Why Orban had to leave the EPP
Europe's centre-right is better off without Fidesz
Hungary’s Fidesz left the European People’s Party EPP. This is good news. For years, Viktor Orban’s islamophobia and “illiberal democracy” have made a travesty of Christian democratic values. Orban’s policies and aims are borrowed from the playbook of Europe’s far right and threatened to eat the EPP from within. ESI has written about “Europe’s most dangerous man” since September 2015 and made the case for Fidesz’ expulsion from the EPP. With Fidesz now gone, the EPP should actively try to find a new partner in Hungary.
ESI report: The wizard, the virus and a pot of gold - Viktor Orban and the future of European solidarity (18 Apr 2020)
ESI background: "On the brink of victory" - Viktor Orban, rhetorical poison and a vision of hell (15 June 2018)
On 3 March 2021 the European People’s Party (EPP) voted to amend its statutes, allowing for the suspension of an entire group of lawmakers. On the same day Hungarian prime minister Viktor Orban declared that his Fidesz party would leave the EPP group in the European Parliament. On 18 March Fidesz announced it would leave the EPP altogether. This is good news for the EPP and for democracy in Europe.
More than five years ago, in September 2015, ESI described how Orban exploited the refugee crisis to press for a far right agenda on the European level:
"Orban pushes a clear narrative: the problem is the ‘liberalism’ of European leaders, particularly, but not only, in Germany. In a speech on 5 September this year Orban puts his cards on the table: this crisis is in fact a welcome opportunity to end the EU’s association with universal human rights; to effectively abolish the right to asylum for Muslim refugees, and to create a different, illiberal, Europe. He pretends to be concerned about solving a problem; in fact, he welcomes the problem and waits to benefit from a deepening crisis."
In autumn 2016 ESI talked to The Economist: “Mr Orban presents a unique danger, argues Gerald Knaus of the European Stability Initiative, a think-tank, because he injects a far-right virus into the bloodstream of Europe’s political centre.” The Economist took up ESI’s comparison of Viktor Orban to L. Frank Baum’s Wizard of Oz who was all into making believe and humbug, writing:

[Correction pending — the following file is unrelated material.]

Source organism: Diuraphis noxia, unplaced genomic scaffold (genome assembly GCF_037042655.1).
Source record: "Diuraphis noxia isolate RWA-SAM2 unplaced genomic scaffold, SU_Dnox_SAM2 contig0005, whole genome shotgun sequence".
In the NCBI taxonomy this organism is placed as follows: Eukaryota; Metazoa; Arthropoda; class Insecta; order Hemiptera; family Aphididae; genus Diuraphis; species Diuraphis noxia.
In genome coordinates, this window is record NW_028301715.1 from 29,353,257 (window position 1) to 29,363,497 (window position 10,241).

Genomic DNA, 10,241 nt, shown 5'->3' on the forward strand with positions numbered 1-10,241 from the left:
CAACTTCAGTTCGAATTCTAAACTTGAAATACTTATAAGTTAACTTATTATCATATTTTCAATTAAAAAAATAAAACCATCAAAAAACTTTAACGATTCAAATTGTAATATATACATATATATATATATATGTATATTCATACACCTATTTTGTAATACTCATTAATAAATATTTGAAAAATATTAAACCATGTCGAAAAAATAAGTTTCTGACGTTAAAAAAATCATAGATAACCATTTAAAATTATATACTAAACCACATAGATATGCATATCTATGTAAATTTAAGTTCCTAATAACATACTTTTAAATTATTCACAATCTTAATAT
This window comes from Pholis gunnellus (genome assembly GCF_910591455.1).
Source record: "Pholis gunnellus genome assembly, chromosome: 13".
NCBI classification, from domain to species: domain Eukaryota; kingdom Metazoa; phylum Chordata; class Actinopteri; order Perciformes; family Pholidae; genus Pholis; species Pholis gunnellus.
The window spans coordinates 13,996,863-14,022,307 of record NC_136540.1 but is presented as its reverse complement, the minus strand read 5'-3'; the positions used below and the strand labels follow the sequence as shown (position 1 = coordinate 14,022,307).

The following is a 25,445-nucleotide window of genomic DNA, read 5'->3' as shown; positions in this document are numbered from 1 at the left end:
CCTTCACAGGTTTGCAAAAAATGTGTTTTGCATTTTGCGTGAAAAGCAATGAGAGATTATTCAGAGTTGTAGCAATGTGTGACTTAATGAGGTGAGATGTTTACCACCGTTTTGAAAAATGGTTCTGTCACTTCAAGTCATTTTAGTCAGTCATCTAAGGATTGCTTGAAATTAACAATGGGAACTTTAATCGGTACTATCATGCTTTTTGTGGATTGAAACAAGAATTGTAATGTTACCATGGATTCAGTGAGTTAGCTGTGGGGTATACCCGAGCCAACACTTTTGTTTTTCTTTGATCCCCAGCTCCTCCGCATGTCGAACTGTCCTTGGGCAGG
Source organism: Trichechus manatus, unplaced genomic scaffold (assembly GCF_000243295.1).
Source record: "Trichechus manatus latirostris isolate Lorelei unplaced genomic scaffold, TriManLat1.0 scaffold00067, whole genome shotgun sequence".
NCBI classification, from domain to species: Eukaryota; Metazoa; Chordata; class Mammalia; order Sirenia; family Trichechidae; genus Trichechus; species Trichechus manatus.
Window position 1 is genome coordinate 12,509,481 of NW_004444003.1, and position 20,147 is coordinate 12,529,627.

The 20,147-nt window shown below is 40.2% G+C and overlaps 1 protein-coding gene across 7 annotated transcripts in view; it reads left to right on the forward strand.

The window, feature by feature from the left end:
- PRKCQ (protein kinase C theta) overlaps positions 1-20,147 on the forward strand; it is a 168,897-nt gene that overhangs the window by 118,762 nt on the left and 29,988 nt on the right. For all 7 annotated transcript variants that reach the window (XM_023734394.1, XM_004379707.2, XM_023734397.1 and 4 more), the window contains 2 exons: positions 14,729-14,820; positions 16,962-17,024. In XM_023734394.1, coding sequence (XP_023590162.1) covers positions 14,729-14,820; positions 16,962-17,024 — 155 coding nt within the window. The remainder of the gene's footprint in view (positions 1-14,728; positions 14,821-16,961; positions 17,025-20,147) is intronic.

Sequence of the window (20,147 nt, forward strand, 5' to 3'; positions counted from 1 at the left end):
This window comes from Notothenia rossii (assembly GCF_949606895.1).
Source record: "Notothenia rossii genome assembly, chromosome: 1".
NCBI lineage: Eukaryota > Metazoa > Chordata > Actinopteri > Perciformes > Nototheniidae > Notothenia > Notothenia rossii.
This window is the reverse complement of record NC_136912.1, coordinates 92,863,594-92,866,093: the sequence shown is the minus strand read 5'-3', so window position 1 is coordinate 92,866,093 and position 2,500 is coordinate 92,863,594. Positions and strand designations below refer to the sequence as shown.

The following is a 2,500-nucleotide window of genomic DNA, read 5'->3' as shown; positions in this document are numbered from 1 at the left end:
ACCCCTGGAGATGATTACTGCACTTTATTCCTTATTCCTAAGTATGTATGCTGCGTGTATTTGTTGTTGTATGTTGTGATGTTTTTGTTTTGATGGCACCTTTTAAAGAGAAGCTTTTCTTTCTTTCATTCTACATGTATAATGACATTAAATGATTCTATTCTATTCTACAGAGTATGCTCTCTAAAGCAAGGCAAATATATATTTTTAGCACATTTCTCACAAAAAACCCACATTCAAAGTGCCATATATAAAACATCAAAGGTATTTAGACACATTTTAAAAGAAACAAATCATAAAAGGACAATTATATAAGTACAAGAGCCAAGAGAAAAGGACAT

"Mr Orban’s rabble-rousing offers little to policymakers grappling with mass migration ... Pull aside the screen, argues Mr Knaus, and the scary Mr Orban will be revealed as a shrivelled demagogue with nothing to say."
In a newsletter published at the same time ESI called on the EPP “to respond to this challenge and show Orban where he and his ideas really belong: to the far-right, the European fringe.”
While a majority in the EPP was still reluctant to stand up to Mr Orban, his islamophobia only became stronger and his attacks on EPP party colleagues ever more ruthless. In his “State of the Nation” address in February 2018 Orban declared:
"If everything continues in this way, then the cities of Europe will clearly have majority Muslim populations – and London will not be an outlier, but a pioneer. If things continue like this, our culture, our identity and our nations as we know them will cease to exist. Our worst nightmares will have become reality. The West will fall, as Europe is occupied without realising it. Will this be a vindication of the views of those who think that civilisations are not killed, but commit suicide?"
The real problem though, Orban claimed, lay not in the East and South, but in the West:
"We have prevented the Muslim world from inundating us from the south [with Hungary’s fence] ... However absurd it seems, the situation is that now the danger is threatening us from the West. This danger to us comes from politicians in Brussels, Berlin and Paris. They want us to adopt their policies: the policies that made them immigrant countries and that opened the way for the decline of Christian culture and the expansion of Islam."
But Orban was prepared to turn things around in an ultimate fight: “Of course we shall not look on impassively; we are not sheep, who quietly stand around waiting for their fate to be visited upon them. Naturally we shall fight ...”
Hungary accounts for 1 percent of the EU’s GDP and 2 percent of its population. Yet, since 2015 Orban has become one of the European leaders defining the continent’s political discourse. Orban is no shadowy, dark force like J.K. Rowling’s Lord Voldemort. Rather, he is Mephistopheles: an erudite, persuasive wizard who – until recently – coaxed European centre-right parties to hand him their soul.
Fidesz’ exit finally freed the EPP from a member whose mission had become to undermine the party’s core values, in particular human dignity, solidarity, human rights and the rule of law.
Fidesz’ small satellite party KDNP (Christian Democratic People’s Party), which holds one seat in the European Parliament, is now the only EPP member from Hungary. In order to avoid leaving the whole conservative spectrum to Viktor Orban and thereby to the far right, the EPP should now actively identify a new Hungarian partner to work with on the European and, in particular, on the national level.